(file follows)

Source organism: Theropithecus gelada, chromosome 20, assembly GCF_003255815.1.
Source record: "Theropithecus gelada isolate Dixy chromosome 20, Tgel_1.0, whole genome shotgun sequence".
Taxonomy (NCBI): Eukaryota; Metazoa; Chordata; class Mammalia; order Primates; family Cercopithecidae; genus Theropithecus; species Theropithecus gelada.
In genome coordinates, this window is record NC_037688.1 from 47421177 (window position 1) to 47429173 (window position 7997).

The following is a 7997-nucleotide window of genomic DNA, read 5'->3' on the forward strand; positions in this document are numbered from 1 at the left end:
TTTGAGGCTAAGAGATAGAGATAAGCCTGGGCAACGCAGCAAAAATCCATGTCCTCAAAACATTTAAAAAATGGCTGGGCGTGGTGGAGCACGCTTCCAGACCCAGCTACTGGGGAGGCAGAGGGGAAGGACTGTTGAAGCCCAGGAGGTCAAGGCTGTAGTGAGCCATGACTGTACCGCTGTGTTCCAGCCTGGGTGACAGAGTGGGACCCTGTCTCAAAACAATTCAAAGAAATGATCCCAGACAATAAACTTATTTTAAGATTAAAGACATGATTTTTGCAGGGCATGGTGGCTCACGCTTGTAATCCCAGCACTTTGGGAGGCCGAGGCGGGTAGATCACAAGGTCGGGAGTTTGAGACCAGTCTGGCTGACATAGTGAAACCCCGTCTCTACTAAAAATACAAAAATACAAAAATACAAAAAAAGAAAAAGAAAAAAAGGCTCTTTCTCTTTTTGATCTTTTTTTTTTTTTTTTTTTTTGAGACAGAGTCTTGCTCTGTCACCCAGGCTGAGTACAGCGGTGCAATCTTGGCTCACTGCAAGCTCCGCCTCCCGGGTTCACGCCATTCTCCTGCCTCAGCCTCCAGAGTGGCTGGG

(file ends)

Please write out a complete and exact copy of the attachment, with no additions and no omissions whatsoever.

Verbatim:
Source organism: Theropithecus gelada, chromosome 20, assembly GCF_003255815.1.
Source record: "Theropithecus gelada isolate Dixy chromosome 20, Tgel_1.0, whole genome shotgun sequence".
Taxonomy (NCBI): Eukaryota; Metazoa; Chordata; class Mammalia; order Primates; family Cercopithecidae; genus Theropithecus; species Theropithecus gelada.
In genome coordinates, this window is record NC_037688.1 from 47421177 (window position 1) to 47429173 (window position 7997).

The following is a 7997-nucleotide window of genomic DNA, read 5'->3' on the forward strand; positions in this document are numbered from 1 at the left end:
TTTGAGGCTAAGAGATAGAGATAAGCCTGGGCAACGCAGCAAAAATCCATGTCCTCAAAACATTTAAAAAATGGCTGGGCGTGGTGGAGCACGCTTCCAGACCCAGCTACTGGGGAGGCAGAGGGGAAGGACTGTTGAAGCCCAGGAGGTCAAGGCTGTAGTGAGCCATGACTGTACCGCTGTGTTCCAGCCTGGGTGACAGAGTGGGACCCTGTCTCAAAACAATTCAAAGAAATGATCCCAGACAATAAACTTATTTTAAGATTAAAGACATGATTTTTGCAGGGCATGGTGGCTCACGCTTGTAATCCCAGCACTTTGGGAGGCCGAGGCGGGTAGATCACAAGGTCGGGAGTTTGAGACCAGTCTGGCTGACATAGTGAAACCCCGTCTCTACTAAAAATACAAAAATACAAAAATACAAAAAAAGAAAAAGAAAAAAAGGCTCTTTCTCTTTTTGATCTTTTTTTTTTTTTTTTTTTTTGAGACAGAGTCTTGCTCTGTCACCCAGGCTGAGTACAGCGGTGCAATCTTGGCTCACTGCAAGCTCCGCCTCCCGGGTTCACGCCATTCTCCTGCCTCAGCCTCCAGAGTGGCTGGG